Maybe a phrase, a line, a hint somewhere would reveal a reason, any reason, for the elderly couple’s disappearance. They’d saved everything . . . there was even a copy of the ‘certificate of living existence’, that nadir of bureaucratic imbecility . . . What was the ‘protocol’, to use a word dear to government offices? Did one simply write on a sheet of paper something like: ‘I, the undersigned, Salvo Montalbano, hereby declare myself to be in existence’, sign it, and turn it in to the appointed clerk?
The Scent of the Night
Montalbano learned how hard it was to put on a wetsuit while in a dinghy speeding over a sea that wasn’t exactly calm. Mimì, at the helm, looked tense and worried. “Getting seasick?” the inspector asked him at one point. “No. Just sick of myself.” “Why?” “Because every now and then I realize what a stupid shit I am to go along with some of your brilliant ideas.” When an angry octogenarian holds a terrified and lovelorn secretary at gunpoint, Inspector Montalbano is reluctantly drawn into the case.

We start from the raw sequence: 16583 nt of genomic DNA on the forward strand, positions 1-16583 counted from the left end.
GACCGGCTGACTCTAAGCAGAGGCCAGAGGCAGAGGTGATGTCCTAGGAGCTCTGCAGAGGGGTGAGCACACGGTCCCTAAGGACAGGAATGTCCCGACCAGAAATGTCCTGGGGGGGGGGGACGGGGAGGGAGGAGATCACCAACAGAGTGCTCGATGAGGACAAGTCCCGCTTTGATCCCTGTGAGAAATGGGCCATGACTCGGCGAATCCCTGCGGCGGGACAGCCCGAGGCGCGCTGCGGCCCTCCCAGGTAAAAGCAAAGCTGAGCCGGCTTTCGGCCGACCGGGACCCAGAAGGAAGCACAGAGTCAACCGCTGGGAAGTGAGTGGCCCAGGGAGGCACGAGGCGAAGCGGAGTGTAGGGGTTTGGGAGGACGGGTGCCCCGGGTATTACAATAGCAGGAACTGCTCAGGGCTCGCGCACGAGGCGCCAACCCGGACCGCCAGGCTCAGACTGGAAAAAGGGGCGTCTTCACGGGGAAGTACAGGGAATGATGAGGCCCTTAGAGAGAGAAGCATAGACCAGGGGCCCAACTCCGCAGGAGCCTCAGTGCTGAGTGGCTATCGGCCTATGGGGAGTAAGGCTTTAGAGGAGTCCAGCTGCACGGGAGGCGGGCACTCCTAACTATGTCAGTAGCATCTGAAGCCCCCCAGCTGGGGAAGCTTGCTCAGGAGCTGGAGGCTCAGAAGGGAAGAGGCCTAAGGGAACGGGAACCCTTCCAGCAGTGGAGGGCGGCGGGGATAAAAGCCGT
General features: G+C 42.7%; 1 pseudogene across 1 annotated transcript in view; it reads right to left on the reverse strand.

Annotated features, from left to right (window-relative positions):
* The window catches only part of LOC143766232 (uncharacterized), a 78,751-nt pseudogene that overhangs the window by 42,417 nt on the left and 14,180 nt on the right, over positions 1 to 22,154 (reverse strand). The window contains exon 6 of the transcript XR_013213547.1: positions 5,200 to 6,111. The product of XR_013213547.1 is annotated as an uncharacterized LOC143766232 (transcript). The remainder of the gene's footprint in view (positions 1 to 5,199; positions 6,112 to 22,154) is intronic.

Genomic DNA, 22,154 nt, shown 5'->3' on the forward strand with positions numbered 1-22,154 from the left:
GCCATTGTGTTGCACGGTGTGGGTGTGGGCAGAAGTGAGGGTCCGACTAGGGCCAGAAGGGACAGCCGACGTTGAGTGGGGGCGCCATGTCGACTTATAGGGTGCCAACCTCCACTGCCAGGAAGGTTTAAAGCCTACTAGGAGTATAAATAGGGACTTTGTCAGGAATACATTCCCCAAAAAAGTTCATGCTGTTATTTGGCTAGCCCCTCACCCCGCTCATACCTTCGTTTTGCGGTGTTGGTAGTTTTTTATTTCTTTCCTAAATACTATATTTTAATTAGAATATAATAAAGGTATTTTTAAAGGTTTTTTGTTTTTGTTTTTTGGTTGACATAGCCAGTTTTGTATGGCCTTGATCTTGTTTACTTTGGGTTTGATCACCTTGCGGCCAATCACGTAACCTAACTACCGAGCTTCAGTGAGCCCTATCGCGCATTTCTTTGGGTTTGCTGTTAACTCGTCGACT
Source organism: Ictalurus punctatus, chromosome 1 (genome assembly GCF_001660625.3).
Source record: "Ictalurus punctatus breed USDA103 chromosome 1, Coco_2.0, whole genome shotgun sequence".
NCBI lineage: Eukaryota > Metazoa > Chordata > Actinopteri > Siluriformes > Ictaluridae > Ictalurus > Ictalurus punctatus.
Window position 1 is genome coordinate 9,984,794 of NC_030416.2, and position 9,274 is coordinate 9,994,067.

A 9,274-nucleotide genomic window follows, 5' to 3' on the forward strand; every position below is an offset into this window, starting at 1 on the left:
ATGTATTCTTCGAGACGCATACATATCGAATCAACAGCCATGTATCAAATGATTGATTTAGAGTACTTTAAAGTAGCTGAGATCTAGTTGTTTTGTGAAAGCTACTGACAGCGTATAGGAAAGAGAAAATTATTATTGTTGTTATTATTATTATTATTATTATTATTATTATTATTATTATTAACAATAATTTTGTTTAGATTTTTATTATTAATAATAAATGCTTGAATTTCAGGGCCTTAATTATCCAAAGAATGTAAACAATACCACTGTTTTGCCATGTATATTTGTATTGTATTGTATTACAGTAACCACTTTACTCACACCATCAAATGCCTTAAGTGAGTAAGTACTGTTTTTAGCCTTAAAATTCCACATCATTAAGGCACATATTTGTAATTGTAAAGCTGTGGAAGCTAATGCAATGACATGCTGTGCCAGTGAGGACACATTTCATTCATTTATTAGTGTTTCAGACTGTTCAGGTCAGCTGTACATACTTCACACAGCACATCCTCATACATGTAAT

Rounding the Mark
He began swimming in slow, broad strokes. The sea smelled harsh, stinging his nostrils like champagne, and he nearly got drunk on it . . . In a fraction of a second, Montalbano realized he’d struck a human foot. Somebody else was floating right beside him, and he hadn’t noticed.“Excuse me,” he said hastily, flipping back onto his belly and looking over at the other.
The Patience of the Spider
‘A brother,' he said. Jesus Christ! Now where’d this brother come from? Whose brother? Montalbano had known from the start that between all the brothers, uncles, in-laws, nephews and nieces, this case was going to drive him crazy. Chief Inspector Montalbano is on enforced sick leave. But when a local girl goes mysteriously missing, the whole community takes an interest in the case. Why are the kidnappers so sure that the girl’s impoverished father and dying mother will be able to find a fortune? The ever-inquisitive Montalbano steps in, to get to the heart of the matter in his own inimitable style.